Friday, October 30, 2020

‘Jerusalem Nights’ promotes Palestinian cultural identity and heritage

By Elizabeth Jenkins - March 24, 2018
Section: [Main News]
Tags: [Jerusalem] [Food and Culture]

On March 22, a period of festivity and activities aimed at promoting Palestinian Jerusalemite cultural identity was inaugurated.

The Jerusalem Arts Network (Shafaq) have coordinated a rich programme of events under the banner of 'Jerusalem Nights’.
Al-Ma'mal Foundation for Contemporary Art, The Edward Said National Conservatory of Music, Yabous Cultural Center, Palestinian National Theatre and Palestinian Art Court-Al Hoash make up the year-old Jerusalem Arts Network.
The network was founded in response to Israeli continual attempts to reinforce the Zionist political narrative through cultural projects. One such example is the Museum of Beit HaLiba, situated a couple of metres from the Western Wall.
Raed Saadeh – founding member of Al Hoash and currently a board member – told Palestine Monitor: “Jerusalem needs to consolidate its culture identity, especially under occupation. (…) It’s about protecting heritage and consolidating the fragments of this identity, which is under threat, which is being lost.”
Palestine Monitor joined al-Hoash for the opening of the 3-hour tour they have put together for 'Jerusalem Nights’, titled 'Reviewing Jerusalem III: Once upon a city’ and curated by Bisan Abu Eisheh.
The tour began at 3pm with a short film on urban intervention at al-Hoash. The group then moved through Jerusalem towards the Old City, with traditional Palestinian stories recounted along the way, accompanied by a violin.
This part of the tour ended at an Al Quds University building, where Hamada Madah was teaching a group of attentive children how to sculpt. At the top of this building is an open space, where the group gathered to admire the spectacular views over the Old City, and on a rooftop just below painted with bright colours by artist Mohamed Joulani.  
At 5pm, Mirna Bamieh took over for the last part of the tour, composed of a food walk that traces the tahini trail in the Old City.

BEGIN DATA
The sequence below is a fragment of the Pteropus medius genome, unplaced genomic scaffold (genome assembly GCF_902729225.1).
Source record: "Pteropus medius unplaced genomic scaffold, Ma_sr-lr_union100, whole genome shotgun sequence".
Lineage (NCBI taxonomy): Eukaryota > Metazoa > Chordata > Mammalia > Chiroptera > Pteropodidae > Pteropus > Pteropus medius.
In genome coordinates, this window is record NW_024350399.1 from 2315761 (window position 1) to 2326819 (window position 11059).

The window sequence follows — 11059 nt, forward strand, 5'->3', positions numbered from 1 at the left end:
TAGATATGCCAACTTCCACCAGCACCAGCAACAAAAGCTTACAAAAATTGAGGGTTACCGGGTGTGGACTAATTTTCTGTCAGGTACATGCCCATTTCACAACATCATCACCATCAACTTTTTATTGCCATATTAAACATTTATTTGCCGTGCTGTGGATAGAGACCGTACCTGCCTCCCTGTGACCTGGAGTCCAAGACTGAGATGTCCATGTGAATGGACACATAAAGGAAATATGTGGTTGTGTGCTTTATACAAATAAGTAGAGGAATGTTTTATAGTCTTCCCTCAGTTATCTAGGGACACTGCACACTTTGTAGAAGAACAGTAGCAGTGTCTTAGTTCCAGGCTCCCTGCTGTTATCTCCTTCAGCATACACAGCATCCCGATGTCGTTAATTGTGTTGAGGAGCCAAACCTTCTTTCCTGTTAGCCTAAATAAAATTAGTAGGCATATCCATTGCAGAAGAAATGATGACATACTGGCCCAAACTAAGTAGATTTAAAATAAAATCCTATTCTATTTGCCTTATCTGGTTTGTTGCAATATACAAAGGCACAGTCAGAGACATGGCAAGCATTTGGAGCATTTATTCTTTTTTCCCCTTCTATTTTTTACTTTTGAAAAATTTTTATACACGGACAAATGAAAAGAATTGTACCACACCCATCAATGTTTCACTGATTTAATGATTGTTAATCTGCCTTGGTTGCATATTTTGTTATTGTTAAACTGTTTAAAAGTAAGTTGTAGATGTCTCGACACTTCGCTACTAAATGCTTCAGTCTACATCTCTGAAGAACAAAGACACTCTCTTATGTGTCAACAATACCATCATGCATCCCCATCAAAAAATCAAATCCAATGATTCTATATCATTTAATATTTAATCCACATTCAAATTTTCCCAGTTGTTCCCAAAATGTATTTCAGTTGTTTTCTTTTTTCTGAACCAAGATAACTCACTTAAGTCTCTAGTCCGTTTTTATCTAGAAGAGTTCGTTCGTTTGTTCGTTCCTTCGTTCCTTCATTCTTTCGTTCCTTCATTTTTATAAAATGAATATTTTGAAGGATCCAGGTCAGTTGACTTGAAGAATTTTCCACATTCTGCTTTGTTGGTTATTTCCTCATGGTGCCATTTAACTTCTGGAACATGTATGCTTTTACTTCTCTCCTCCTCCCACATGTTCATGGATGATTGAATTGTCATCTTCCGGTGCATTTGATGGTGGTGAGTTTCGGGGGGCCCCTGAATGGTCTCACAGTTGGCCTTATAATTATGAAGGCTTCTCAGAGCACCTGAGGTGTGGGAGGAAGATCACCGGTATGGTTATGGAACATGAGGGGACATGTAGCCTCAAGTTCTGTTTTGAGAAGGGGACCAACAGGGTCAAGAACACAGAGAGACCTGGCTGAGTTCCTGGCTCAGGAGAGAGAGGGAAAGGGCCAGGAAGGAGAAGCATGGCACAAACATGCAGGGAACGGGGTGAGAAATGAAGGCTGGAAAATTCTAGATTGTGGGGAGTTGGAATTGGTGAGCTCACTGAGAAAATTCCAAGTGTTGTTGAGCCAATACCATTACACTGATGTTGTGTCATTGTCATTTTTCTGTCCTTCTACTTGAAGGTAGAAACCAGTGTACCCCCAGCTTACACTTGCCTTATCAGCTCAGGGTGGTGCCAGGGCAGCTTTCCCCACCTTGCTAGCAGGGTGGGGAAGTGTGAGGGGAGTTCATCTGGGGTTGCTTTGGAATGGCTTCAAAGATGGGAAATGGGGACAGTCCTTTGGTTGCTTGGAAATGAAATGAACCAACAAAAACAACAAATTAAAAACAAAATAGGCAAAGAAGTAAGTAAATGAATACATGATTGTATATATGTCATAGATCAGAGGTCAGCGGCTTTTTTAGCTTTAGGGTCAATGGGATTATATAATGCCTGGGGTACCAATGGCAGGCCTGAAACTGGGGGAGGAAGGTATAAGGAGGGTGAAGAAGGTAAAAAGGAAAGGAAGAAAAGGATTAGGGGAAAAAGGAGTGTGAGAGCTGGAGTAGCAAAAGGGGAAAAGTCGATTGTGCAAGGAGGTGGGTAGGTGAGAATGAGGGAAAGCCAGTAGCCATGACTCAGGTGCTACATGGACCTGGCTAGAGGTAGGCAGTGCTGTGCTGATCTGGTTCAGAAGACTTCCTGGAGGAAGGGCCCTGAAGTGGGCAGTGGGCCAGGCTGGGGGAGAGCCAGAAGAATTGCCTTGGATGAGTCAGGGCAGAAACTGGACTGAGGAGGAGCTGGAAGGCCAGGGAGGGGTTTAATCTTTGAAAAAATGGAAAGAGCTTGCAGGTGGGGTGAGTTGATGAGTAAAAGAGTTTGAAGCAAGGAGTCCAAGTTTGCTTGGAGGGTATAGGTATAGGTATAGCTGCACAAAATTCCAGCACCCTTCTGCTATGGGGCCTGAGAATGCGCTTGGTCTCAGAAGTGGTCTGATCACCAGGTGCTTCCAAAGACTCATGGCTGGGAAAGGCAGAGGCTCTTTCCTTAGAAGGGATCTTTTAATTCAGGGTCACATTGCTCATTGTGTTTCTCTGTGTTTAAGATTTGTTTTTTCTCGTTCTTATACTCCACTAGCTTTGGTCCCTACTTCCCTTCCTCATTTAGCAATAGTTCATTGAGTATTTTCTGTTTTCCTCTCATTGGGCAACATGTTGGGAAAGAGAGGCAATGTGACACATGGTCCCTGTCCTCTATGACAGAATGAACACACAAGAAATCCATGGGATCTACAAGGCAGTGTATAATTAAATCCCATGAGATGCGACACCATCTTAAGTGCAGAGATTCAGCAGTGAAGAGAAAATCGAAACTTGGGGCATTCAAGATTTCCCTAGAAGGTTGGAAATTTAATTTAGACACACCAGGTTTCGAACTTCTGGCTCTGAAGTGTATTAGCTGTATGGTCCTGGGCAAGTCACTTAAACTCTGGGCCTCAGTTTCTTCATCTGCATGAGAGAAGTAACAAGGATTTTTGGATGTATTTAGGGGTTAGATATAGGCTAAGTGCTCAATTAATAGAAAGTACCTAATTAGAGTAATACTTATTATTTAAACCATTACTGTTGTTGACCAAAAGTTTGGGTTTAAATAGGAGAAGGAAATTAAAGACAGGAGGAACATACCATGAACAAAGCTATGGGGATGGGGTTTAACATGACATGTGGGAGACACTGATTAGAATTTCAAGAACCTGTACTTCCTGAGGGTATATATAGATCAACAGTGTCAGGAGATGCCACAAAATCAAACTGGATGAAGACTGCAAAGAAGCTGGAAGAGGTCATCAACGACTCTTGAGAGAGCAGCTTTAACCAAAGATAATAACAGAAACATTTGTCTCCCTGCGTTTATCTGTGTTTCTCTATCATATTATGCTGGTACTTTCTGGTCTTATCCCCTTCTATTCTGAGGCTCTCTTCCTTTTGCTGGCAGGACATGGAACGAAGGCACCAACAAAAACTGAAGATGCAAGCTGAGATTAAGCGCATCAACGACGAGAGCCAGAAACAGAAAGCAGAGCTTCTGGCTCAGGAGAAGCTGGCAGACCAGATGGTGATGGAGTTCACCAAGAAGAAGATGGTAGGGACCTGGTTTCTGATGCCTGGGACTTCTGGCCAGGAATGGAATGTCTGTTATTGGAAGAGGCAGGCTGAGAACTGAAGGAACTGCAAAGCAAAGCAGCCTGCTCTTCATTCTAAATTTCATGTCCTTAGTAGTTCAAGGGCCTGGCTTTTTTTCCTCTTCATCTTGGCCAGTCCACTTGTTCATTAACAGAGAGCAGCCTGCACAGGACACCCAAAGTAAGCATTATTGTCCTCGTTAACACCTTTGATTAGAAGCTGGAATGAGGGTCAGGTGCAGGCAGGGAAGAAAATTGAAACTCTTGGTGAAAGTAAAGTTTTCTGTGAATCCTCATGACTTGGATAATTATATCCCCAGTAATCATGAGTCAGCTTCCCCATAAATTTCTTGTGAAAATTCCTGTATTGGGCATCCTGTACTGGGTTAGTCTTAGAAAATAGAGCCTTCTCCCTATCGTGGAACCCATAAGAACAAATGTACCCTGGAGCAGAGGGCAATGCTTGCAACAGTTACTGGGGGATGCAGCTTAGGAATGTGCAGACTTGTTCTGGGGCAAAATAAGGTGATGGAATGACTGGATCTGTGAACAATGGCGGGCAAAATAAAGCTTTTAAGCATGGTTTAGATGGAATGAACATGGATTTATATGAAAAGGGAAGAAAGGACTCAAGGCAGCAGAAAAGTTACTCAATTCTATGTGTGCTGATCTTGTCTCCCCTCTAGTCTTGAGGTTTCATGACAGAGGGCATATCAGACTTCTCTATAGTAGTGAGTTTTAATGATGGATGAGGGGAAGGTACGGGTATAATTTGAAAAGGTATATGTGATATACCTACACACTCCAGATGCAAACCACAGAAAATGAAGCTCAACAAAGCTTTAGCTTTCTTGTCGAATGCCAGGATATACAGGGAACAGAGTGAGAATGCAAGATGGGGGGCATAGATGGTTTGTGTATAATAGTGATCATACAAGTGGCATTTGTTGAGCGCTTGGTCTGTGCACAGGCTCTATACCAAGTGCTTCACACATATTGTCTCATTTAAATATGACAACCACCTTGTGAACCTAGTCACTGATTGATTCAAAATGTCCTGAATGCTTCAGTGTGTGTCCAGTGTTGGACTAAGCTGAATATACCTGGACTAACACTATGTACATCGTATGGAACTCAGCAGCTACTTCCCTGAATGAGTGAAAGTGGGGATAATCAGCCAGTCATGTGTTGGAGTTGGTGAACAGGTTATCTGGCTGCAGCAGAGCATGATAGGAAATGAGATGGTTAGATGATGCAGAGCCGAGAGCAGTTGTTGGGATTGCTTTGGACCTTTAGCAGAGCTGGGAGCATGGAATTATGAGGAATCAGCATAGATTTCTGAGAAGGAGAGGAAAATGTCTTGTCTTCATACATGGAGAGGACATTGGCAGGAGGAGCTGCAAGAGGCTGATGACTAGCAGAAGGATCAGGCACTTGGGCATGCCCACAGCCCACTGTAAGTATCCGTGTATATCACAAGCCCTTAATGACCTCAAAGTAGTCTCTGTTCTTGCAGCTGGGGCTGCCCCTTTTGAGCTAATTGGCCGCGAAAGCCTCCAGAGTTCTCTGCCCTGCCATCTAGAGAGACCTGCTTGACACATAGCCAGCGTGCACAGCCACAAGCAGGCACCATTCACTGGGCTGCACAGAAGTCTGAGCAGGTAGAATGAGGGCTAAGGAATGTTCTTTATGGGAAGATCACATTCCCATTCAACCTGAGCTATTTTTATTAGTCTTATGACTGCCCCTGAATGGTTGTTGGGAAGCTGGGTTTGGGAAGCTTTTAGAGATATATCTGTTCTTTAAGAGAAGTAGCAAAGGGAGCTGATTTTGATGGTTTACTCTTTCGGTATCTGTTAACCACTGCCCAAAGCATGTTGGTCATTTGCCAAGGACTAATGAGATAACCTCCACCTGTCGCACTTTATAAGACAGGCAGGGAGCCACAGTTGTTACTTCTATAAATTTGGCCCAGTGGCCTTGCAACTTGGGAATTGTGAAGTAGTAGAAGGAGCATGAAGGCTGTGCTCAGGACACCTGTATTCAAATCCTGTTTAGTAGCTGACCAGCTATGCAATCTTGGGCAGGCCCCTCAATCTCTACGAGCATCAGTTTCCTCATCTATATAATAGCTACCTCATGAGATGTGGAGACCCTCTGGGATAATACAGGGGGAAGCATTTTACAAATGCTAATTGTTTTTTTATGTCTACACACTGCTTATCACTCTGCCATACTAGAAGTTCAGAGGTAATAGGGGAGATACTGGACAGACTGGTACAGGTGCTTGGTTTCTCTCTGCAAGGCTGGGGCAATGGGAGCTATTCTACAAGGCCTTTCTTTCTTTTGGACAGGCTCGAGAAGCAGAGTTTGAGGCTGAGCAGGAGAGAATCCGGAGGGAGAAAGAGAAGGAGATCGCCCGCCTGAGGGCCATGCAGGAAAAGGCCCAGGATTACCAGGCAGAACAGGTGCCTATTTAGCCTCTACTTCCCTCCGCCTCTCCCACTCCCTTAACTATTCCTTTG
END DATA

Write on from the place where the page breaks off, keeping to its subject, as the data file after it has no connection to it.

The tahini trail is an activity that forms part of the Palestine Hosting Society, a collective founded by Bamieh that brings together, “researchers, cooks and people who like to think through food all the issues surrounding politics, history and geography,” Bamieh told Palestine Monitor.
Originally from Jaffa, Bamieh’s family moved to Jerusalem following the 1948 Nakba. Bamieh was inspired to coordinate the food walk after discovering the sesame mills in the Old City, which she described as, “treasures that we might lose anytime.”
Tahini is made from sesame seeds, which used to be produced in Palestine but is now mostly imported from Sudan. During its prime time in the Ottoman period and during the British Mandate, up to 25 mills were up and running in the Old City.
The tahini trail began at one of the two remaining mills, where the current owner explained the history of the mill, the different kinds of tahini that exist and how they are made, and the health and taste benefits of buying tahini made in these ancient mills.
Several, fascinating stops later, the tour ended back at the Al Quds University building, where a spread based on tahini greeted the hungry group.
'Reviewing Jerusalem III: Once upon a city’ will take place a further three times over the course of 'Jerusalem Nights’, which comes to an end on March 31.

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